While there are a lot of webs sites on filing patents
there does not seem to be as much documentation directed at what happens
when a patent examiner rejects an application. Just like for the patent
application, there is a precise correspondence format that is expected to be
followed when working with the patent office. Most
inventors who work in
corporations may be left out of this important part of the patent process.
An inventor working in a corporation will be asked to check pretty
much everything in a patent application that will be
sent off to the patent
office. When an examiner rejects an application, the inventor may be shown
some of the correspondence and asked to comment on it. But how often is
the inventor copied on all the correspondence with the patent office?
Seems like it is usually best to keep the inventor mostly out of the loop
when the patent is for a corporation.
But when an individual is patenting something, the patent attorney will copy
the inventor on all correspondence. Just like for the patent application,
the correspondence format is also critical. It helps when one can actually
check real correspondence to see what actually worked.
The patent system appears to resemble technology in that there is a need
to express details to great precision. Whether it be software, hardware,
IC design, GSII file format, etc, every technical field has developed its own
extremely precise way of expressing details. Details make the difference
between things working or not. To some engineers, learning how to write
up patents may just be like learning another precise technical language.
For an IC design engineer, a circuit schematic is where everything
needs to be right. And things like the IC layout follow the schematic.
In the patent system, the precision is put into the claims. The rest
of the application is expected to support the claims. The examiner
expects this. In this example, the claims, specifications, and drawings
all were included in the initial rejection.
As with schematics, things are a not so intimidating when
one knows what
things mean. The meaning of the claims can be somewhat simplified if color
coding is used to distinguish nouns from verbs in the claims. In the actual
claim shown below, the nouns are red and blue, the verbs are cyan,
and items that are commonly included are in green.
A claim is basically a boolean logic equation/circuit where the nouns
are voltage nodes or states and the verbs are logic gates.
Since IC engineers have been known to completely capture the spirit
of an invention on bar napkins, why not use equations instead?
However, this boolean logic is expected to use mainly "AND" logic.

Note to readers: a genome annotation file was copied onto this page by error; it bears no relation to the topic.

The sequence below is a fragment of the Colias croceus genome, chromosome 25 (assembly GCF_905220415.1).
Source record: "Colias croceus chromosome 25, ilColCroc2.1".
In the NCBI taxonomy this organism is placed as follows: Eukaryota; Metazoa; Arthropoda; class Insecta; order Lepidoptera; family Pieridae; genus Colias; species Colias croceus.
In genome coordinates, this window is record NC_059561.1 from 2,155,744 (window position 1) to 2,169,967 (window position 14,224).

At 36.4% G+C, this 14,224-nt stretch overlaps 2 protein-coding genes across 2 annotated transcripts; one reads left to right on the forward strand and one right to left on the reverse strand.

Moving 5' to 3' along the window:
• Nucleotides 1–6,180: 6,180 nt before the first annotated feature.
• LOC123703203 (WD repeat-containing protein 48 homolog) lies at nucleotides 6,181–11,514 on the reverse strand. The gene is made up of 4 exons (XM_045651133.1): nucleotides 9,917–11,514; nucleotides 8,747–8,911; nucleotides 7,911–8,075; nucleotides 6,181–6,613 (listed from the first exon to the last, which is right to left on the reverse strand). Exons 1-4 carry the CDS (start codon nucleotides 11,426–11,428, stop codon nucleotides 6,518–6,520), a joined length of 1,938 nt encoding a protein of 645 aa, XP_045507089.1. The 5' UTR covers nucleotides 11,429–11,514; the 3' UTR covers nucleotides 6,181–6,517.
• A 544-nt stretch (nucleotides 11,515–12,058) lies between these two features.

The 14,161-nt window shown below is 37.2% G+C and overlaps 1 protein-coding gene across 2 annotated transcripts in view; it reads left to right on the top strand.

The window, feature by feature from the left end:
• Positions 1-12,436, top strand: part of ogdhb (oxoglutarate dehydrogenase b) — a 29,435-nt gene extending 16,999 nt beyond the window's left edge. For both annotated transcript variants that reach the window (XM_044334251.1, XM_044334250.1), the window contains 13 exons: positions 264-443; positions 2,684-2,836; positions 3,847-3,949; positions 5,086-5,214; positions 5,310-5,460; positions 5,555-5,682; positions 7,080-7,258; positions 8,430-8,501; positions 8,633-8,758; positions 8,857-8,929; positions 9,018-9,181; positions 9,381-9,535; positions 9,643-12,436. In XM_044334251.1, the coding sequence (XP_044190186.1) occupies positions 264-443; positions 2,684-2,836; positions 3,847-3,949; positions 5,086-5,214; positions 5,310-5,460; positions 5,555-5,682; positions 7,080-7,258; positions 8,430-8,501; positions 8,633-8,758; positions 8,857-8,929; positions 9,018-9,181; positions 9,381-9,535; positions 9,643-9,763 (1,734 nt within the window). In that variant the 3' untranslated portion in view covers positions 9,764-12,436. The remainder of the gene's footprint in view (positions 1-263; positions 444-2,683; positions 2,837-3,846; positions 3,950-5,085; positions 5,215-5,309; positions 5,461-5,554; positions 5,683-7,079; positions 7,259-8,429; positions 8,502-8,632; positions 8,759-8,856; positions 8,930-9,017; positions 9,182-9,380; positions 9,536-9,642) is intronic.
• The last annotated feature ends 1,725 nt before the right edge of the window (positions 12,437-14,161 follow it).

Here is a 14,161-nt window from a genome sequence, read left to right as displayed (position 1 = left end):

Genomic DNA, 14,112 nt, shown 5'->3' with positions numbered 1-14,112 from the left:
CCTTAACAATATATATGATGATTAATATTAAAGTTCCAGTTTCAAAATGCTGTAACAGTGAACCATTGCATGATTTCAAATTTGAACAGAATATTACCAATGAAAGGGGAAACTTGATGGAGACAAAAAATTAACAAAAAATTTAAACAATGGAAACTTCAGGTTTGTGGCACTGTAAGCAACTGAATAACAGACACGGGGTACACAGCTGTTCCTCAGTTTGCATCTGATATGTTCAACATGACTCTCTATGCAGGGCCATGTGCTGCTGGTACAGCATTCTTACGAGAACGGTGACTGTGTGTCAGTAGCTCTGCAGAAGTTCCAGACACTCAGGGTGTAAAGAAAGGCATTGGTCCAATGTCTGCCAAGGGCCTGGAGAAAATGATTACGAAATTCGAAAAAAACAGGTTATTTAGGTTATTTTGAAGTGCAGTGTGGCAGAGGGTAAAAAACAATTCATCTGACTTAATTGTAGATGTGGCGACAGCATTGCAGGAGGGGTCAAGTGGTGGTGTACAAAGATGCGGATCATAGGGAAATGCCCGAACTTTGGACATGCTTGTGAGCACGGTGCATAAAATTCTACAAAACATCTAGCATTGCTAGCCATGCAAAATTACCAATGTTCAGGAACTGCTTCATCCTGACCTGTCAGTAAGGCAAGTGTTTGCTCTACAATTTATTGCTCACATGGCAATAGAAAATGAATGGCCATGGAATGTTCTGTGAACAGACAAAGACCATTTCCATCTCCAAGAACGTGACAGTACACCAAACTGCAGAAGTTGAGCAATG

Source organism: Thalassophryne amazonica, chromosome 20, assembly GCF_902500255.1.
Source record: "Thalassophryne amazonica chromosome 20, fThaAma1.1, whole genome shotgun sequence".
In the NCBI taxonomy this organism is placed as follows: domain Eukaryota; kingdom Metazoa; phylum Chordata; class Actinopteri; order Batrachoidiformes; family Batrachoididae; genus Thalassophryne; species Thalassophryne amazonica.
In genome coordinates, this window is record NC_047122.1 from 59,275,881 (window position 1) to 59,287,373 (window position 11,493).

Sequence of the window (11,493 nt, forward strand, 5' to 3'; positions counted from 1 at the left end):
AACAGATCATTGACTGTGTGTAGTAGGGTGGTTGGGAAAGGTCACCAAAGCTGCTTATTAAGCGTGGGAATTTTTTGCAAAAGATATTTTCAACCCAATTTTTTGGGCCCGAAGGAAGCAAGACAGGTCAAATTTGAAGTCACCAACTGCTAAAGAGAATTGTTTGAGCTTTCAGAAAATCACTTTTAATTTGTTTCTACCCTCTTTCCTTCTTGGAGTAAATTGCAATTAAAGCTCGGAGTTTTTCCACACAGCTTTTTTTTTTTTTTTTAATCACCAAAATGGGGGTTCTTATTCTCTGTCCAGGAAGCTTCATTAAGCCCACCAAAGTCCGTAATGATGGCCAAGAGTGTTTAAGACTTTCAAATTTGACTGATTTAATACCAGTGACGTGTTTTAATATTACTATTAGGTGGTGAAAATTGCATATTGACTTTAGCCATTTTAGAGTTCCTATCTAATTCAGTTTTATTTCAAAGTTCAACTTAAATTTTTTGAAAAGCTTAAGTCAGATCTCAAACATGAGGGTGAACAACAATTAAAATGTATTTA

Using "OR" or "Not" logic is not recommended.
Notice how Nouns that are being declared for the first time are shown in red
and are always preceded with and "a". Whenever that same Noun is used again,
it is shown in blue, it is then proceed by either a "said" or "the".
A few other details. Each claim is expected to be one sentence, such that
there is only one capital letter at the beginning and only one period at
the end. Basically the challenge is to encapsulate all essential elements
using as few words as possible. Go for quality, not quantity, which
is something that comes natural to most engineers. Except engineers usually
do it using transistors rather than with words.
All the claims were initially rejected because
apparently the words
"architecture" and "method" should not be used together. Apparently
using the word "Method" involves traveling down a much
application also shows how the rest
of the application is meant
to support the claims. The examiner also felt both the drawings and the
specifications needed to be modified as well.
The examiners phone numbers are not hard to find. But they don't appear to
be easy to get ahold of. Wonder Why? But once contact is made, they don't
seem to be too hard to deal with. Oh, but to make it
more interesting, have
your examiner change departments while the time limit is running out.
Now go through the challenge of getting ahold of the new examiner all
So needing an extension and paying a fee might not be too uncommon.
And finding the amendment changes all get rejected because they were
not sent in the proper format might not be too big of a surprise either.
Sometimes one needs to be able to ask the right
questions to get the
But if one happens to be fortunate enough to have a
of two way patent correspondence inside one's patent
pile, a lot of trial and error effort may be avoidable. Simply
copy and slightly modify everything. The information on-line
looks like it could be lacking some critical detail in this area.
As with the patent application, the correspondence to modifying the
claims are expected to follow a certain format.
The specification correspondence has its own required format.
And some remarks are expected.
And the drawings are described as such..
Then the drawings are added at the end.
The drawing changes have their expected format.
And after making sure every detail has been addressed,
a little wrap up letter is needed.
All changes get enclosed in a single file called
And a separate Transmit letter is written up to go with it.
Both files are uploaded through PAIR as such.
And this time it all worked!
There is on-line web documentation concerning patent office
correspondence. But this online help may leave out some critical details.
If one actually has a complete example of what
actually worked, then
copying and modifying it may have a much better chance of working
without a problem.